BALTIMORE -- Orioles rookie third baseman Manny Machado was a 4-year-old when Baltimore and the New York Yankees last met in the post-season.
In case the kid needs a quick history lesson, left-hander David Wells won a game for Baltimore, Cecil Fielder and Darryl Strawberry homered for the Yankees, and a youngster named Jeffrey Maier stuck his glove in the middle of the whole thing.
The 1996 AL Championship Series was a lifetime ago for many Orioles fans and a rather meaningless event in the development of Machado, now 20 and a key player in Baltimore's improbable, magnificent 2012 season.
Sixteen years after the Yankees ousted the Orioles from the playoffs and advanced to the World Series, the teams resume their rivalry Sunday night in Game 1 of the AL Division Series. It will be Baltimore's first home post-season game since 1997.
The Orioles spent much of the season chasing New York in the AL East, and now they have an opportunity to get the better of the Yankees in a far more significant scenario. After New York swept a three-game set in Baltimore in April, the Orioles rebounded to forge a split of the 18-game season series.
"We've played those guys a lot this year. We know what they've got, they know what we've got," Orioles first baseman Mark Reynolds said. "It'll come down to a big pitch or a big at-bat."
Or, the outcome could be influenced by a fan in pursuit of a souvenir. In the eighth inning of Game 1 of the 1996 ALCS, Maier stuck his glove over the right-field wall and appeared to rob Tony Tarasco of the chance to catch a deep fly hit by Derek Jeter. Umpire Rich Garcia called it a home run, and the Yankees won in extra innings en route to capturing the series 4-1.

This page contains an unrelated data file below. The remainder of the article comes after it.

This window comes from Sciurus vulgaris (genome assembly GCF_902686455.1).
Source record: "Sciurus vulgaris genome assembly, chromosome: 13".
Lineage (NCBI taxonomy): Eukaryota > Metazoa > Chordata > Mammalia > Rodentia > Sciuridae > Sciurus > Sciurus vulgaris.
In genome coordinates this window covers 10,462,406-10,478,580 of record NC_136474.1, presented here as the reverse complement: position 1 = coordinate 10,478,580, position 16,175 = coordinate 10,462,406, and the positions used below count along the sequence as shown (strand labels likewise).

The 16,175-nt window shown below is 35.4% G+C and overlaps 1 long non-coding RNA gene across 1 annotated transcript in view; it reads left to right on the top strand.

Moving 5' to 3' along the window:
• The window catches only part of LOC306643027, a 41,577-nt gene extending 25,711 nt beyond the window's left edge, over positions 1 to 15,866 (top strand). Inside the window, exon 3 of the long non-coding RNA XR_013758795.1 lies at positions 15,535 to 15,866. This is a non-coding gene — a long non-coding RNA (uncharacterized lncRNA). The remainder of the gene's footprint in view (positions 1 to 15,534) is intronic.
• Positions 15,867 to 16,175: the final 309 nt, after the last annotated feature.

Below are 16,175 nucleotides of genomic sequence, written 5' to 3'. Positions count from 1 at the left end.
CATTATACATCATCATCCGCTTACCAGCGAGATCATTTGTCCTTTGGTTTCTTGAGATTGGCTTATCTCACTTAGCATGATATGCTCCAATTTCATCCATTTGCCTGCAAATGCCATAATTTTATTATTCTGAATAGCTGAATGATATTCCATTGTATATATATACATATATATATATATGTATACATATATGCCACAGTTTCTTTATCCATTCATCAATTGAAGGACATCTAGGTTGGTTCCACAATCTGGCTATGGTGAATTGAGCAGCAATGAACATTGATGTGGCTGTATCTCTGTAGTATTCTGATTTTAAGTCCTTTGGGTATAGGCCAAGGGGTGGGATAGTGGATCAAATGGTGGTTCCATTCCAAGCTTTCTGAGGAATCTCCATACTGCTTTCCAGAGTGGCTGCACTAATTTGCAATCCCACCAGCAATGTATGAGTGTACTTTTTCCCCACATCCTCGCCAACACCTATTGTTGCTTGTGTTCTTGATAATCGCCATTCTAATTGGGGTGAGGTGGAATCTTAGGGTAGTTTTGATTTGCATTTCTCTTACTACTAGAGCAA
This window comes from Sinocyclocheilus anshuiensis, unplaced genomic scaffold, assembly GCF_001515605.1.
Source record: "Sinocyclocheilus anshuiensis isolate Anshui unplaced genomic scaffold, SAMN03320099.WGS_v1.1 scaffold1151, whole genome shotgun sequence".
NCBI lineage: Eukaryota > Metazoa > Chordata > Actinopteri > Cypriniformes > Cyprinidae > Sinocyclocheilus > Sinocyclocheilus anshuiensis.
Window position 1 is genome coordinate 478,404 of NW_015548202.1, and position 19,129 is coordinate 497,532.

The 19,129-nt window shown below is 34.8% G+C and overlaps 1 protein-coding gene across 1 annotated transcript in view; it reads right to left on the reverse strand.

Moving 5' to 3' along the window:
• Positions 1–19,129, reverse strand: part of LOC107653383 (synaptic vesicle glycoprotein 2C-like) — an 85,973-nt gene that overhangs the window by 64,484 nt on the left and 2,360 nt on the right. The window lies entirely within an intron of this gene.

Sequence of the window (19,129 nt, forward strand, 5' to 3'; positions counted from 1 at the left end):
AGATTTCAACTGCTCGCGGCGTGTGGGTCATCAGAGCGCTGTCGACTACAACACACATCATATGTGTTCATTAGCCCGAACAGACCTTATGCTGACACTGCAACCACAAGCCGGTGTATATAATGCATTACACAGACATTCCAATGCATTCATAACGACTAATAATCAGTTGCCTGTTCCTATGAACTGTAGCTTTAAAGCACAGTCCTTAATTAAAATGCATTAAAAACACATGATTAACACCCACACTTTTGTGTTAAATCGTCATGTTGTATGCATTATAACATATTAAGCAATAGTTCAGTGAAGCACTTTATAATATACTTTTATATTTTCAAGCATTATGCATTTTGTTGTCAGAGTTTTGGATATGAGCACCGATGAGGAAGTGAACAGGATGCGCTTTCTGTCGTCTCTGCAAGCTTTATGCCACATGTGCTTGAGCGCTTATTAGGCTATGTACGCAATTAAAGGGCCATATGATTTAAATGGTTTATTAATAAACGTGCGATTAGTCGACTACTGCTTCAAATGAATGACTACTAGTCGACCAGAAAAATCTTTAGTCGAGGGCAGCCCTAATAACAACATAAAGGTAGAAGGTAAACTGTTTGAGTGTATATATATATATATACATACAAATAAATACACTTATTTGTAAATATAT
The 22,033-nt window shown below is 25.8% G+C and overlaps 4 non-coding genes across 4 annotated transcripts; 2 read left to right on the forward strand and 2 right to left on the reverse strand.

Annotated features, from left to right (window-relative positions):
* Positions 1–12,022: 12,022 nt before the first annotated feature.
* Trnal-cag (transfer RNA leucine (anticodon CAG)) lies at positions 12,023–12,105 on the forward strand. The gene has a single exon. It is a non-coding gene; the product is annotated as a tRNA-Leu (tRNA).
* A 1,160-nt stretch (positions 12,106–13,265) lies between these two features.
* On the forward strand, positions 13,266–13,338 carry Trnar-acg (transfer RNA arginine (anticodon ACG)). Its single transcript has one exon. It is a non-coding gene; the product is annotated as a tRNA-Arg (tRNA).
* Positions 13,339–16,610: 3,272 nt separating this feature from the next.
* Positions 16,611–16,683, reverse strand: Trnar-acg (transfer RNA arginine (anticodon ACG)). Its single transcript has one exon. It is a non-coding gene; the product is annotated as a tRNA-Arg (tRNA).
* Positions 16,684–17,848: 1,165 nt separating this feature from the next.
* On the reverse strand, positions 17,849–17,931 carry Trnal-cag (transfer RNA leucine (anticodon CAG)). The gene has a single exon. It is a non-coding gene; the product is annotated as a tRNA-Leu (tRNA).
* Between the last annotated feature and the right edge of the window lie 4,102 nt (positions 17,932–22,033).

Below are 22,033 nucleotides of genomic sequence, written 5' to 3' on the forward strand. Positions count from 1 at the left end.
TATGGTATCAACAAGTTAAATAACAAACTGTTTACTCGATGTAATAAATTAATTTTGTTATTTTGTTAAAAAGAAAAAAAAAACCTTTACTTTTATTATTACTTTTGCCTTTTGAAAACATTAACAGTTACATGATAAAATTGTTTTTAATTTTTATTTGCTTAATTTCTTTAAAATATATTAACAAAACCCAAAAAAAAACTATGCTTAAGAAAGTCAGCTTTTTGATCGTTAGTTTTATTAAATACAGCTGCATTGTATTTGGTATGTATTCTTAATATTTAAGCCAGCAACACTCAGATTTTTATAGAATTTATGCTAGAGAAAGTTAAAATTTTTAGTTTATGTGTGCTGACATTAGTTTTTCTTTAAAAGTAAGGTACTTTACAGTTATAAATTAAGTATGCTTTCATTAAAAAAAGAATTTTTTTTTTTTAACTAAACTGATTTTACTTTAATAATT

Jeter and Yankees left-hander Andy Pettitte, who won the decisive fifth game of that series and is expected to start in Game 2 on Monday night, have been to many playoff series since. In this one, they enter as part of a team that went 14-4 down the stretch to finish with the AL's best record.
And yet, the Yankees open the series on the road.
"That's the topic of discussion right now but, you know, this is a one year thing and we're going to have to win some games on the road most likely anyway if we make it to the promised land," Yankees first baseman Mark Teixeira said. "We're not going to complain about starting the first two on the road."
And the Orioles? Well, they're delighted to be playing in front of their home fans, but really, they're just happy to be playing at this time of year -- period.
After their abrupt exit from the post-season in 1996, the Orioles returned in 1997. Fourteen straight losing seasons followed before they put together an unimaginable 93-69 record this year under former Yankees manager Buck Showalter. For an encore, Baltimore beat the Texas Rangers and their best pitcher Yu Darvish 5-1 on Friday night in the one-game, win-or-go-home wild-card round.
The Yankees' first-game starter will be ace CC Sabathia (15-6, 3.38 ERA). The big left-hander came into the season 16-2 lifetime versus the Orioles and 10-1 in Baltimore, but that was against the old Orioles. This year, he went 0-2 in three starts at Camden Yards.
On Sept. 8, Sabathia yielded five runs and eight hits -- including three homers -- in 6 1-3 innings. That prompted questions about his health, and Sabathia insisted he was fine.
He proved it in his final three starts of the regular season, going 2-0 while allowing four runs and 13 hits in 24 innings.
New York comes in as the favourite, but that means nothing to the Orioles. Getting a fine start from August addition Joe Saunders, Baltimore knocked off the two-time defending AL champs on Friday night in Texas.
"The Rangers were the consensus favourite to win the American League, and for us to come out of nowhere was pretty awesome," reliever Darren O'Day said. "We were picked to finish in the basement in the AL East. The only guys who believed in us were the guys in our clubhouse. We just kept playing."
And so, the Orioles will keep playing well into October.
"People thought we'd be making tee times right now," O'Day said.